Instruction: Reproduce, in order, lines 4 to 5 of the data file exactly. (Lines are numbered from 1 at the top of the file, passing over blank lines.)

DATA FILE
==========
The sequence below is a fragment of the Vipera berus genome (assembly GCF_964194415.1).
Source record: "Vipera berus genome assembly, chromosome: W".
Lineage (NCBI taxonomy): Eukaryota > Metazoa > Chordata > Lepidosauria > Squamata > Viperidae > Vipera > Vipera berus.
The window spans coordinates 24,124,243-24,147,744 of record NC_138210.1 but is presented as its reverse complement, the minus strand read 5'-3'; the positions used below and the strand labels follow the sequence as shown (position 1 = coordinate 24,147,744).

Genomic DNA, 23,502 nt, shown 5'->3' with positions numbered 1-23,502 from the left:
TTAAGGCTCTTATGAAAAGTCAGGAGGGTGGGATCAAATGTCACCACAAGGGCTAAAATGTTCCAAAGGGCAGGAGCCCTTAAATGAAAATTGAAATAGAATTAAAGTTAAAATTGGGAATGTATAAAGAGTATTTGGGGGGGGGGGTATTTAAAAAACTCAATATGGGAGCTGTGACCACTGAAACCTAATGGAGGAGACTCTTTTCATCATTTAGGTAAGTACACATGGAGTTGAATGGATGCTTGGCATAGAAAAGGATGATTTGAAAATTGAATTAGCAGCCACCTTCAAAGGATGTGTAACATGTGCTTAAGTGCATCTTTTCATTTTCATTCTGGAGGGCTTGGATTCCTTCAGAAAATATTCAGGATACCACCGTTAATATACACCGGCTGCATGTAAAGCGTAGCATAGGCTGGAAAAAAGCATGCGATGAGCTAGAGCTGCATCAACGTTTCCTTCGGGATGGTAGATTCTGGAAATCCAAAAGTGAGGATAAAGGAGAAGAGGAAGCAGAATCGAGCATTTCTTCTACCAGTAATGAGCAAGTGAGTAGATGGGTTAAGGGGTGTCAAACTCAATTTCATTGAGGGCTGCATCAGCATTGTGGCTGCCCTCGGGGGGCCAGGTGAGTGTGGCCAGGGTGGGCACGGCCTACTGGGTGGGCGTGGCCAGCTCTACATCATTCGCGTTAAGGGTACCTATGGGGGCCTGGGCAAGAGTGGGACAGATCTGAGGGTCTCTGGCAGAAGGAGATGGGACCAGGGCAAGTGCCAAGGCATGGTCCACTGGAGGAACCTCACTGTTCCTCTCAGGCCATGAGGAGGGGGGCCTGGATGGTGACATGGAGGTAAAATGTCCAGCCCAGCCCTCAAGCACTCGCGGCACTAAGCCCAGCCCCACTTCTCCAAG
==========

The window spans coordinates 24,124,243-24,147,744 of record NC_138210.1 but is presented as its reverse complement, the minus strand read 5'-3'; the positions used below and the strand labels follow the sequence as shown (position 1 = coordinate 24,147,744).

Genomic DNA, 23,502 nt, shown 5'->3' with positions numbered 1-23,502 from the left: